I am sure we are all familiar with the ‘gung ho’ attitude we can often have towards making change.
We wake up on a Monday morning feeling highly motivated, determined to make changes for the better.
We tell ourselves that this week we are going to go to the gym every evening after work.
We are going to meditate every lunchtime, eat only whole foods, finally start learning the new language we’ve been meaning to start and so on.
Then by 6pm on a Monday evening after a stressful day, we are uncorking the wine and telling ourselves that we will start again tomorrow.
The result of this of course is that we end up feeling a bit of a failure and beating ourselves up.
The problem is that we are trying to bite off more than we can chew!
The key is to start with less not more.
Most of us have a fairly long list of things we would like to change and we set ourselves up for failure by trying to change it all at once by taking large steps.
Start by making a much smaller change than you feel you should make. You can apply this to everything you want to change in your life.
Whether it be exercise, meditation, learning new skills, anything you find yourself continually putting off.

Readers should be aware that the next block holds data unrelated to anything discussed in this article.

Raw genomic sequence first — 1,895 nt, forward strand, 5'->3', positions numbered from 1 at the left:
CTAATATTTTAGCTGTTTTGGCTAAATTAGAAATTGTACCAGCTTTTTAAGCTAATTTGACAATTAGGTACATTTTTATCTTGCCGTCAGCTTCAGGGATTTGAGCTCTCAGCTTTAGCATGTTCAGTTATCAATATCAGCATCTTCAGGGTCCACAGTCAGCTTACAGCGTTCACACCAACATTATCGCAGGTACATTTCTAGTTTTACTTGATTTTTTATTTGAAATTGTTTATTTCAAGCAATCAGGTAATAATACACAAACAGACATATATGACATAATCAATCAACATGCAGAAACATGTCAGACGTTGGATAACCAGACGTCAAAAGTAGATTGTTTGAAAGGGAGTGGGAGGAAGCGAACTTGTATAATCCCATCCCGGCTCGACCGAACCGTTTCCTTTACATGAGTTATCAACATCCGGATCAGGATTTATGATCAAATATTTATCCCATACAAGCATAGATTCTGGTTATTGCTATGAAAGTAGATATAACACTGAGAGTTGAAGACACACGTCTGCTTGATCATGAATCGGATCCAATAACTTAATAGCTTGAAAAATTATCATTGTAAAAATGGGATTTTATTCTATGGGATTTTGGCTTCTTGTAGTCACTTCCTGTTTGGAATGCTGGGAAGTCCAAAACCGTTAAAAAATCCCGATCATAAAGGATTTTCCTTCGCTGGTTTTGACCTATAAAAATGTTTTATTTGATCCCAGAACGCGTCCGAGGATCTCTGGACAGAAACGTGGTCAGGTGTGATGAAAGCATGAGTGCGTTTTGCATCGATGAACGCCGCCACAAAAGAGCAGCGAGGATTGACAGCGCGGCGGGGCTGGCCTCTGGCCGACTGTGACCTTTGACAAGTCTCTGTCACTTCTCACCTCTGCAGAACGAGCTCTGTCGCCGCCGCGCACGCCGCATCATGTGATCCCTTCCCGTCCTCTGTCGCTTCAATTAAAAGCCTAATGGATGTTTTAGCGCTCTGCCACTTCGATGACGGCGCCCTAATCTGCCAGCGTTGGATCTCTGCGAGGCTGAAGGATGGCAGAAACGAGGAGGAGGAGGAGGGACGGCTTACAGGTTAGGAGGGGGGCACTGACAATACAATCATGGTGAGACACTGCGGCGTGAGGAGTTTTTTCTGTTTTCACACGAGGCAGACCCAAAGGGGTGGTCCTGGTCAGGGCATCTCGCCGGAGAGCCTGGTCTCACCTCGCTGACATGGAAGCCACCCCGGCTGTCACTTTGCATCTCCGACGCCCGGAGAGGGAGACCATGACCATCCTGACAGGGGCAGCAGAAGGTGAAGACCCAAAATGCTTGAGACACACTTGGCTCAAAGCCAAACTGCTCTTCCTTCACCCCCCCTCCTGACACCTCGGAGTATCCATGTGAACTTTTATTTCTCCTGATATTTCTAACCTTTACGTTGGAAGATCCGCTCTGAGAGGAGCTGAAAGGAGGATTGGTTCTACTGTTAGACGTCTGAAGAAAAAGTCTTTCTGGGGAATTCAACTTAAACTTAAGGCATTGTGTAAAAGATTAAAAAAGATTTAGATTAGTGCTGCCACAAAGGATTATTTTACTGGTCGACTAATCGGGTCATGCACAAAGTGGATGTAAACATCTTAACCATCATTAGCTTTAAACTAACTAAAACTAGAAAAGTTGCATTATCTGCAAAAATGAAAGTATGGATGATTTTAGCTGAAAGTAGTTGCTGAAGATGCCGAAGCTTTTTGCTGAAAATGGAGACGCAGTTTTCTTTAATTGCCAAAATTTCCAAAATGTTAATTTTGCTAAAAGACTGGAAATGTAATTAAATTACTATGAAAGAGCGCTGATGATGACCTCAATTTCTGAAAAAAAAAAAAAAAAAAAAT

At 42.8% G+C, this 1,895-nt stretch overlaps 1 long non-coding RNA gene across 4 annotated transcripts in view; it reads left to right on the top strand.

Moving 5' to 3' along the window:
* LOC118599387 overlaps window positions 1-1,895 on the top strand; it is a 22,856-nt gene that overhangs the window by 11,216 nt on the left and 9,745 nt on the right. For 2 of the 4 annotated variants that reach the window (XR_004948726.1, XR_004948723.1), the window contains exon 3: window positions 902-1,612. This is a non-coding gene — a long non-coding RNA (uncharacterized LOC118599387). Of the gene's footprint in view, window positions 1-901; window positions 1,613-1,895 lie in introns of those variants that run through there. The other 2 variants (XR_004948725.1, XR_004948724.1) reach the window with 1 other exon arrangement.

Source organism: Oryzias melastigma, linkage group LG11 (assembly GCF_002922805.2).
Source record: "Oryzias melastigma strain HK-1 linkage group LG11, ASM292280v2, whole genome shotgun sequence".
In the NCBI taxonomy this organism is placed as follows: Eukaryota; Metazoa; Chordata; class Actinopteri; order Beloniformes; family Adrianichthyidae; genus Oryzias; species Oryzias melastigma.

Do much less but with better consistency.
Make the change so easy you can’t say ‘no’!
Start with the 2 minute rule, I am referring again to the book Atomic Habits by James Clear. He suggests starting any new activity by doing it for just 2 minutes.
It sounds too simple, but it’s incredibly effective. Of course you can exercise for 2 minutes, you can meditate for 2 minutes.
I started learning French by committing to just 2 minutes a day on the app DuoLingo and I am now on a ‘streak’ of 222 days.
Look at things you want to incorporate into your life and rate the likelihood of you actually doing them on a scale of 1 to 10.
If the likelihood is less than 9 or 10 then you need to make it easier.
At the end of the day, when it comes to making changes, it really does not matter how long it takes.
What matters is how long the results last.
Tomorrow I will be covering effective goal setting.